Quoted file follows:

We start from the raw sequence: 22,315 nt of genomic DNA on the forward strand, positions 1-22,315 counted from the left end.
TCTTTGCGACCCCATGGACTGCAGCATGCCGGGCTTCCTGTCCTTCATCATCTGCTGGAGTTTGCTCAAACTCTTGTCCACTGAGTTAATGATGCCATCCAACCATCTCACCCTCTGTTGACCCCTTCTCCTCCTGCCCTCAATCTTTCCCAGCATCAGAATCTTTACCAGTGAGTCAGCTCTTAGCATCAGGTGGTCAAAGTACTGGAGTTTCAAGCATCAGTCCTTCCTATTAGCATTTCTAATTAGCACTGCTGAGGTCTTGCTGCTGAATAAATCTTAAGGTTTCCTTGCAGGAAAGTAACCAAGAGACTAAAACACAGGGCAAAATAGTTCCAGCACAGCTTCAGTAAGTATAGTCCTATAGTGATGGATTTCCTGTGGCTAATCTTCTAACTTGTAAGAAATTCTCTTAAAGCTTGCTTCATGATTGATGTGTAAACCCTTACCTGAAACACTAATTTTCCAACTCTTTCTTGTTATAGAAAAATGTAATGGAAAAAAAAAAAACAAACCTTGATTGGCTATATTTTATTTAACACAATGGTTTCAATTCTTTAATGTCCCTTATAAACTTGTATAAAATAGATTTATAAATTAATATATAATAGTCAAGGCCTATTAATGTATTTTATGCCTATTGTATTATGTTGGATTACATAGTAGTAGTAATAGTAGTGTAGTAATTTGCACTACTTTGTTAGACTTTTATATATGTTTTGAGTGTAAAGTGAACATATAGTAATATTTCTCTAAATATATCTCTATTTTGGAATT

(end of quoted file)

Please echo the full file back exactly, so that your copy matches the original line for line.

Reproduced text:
We start from the raw sequence: 22,315 nt of genomic DNA on the forward strand, positions 1-22,315 counted from the left end.
TCTTTGCGACCCCATGGACTGCAGCATGCCGGGCTTCCTGTCCTTCATCATCTGCTGGAGTTTGCTCAAACTCTTGTCCACTGAGTTAATGATGCCATCCAACCATCTCACCCTCTGTTGACCCCTTCTCCTCCTGCCCTCAATCTTTCCCAGCATCAGAATCTTTACCAGTGAGTCAGCTCTTAGCATCAGGTGGTCAAAGTACTGGAGTTTCAAGCATCAGTCCTTCCTATTAGCATTTCTAATTAGCACTGCTGAGGTCTTGCTGCTGAATAAATCTTAAGGTTTCCTTGCAGGAAAGTAACCAAGAGACTAAAACACAGGGCAAAATAGTTCCAGCACAGCTTCAGTAAGTATAGTCCTATAGTGATGGATTTCCTGTGGCTAATCTTCTAACTTGTAAGAAATTCTCTTAAAGCTTGCTTCATGATTGATGTGTAAACCCTTACCTGAAACACTAATTTTCCAACTCTTTCTTGTTATAGAAAAATGTAATGGAAAAAAAAAAAACAAACCTTGATTGGCTATATTTTATTTAACACAATGGTTTCAATTCTTTAATGTCCCTTATAAACTTGTATAAAATAGATTTATAAATTAATATATAATAGTCAAGGCCTATTAATGTATTTTATGCCTATTGTATTATGTTGGATTACATAGTAGTAGTAATAGTAGTGTAGTAATTTGCACTACTTTGTTAGACTTTTATATATGTTTTGAGTGTAAAGTGAACATATAGTAATATTTCTCTAAATATATCTCTATTTTGGAATT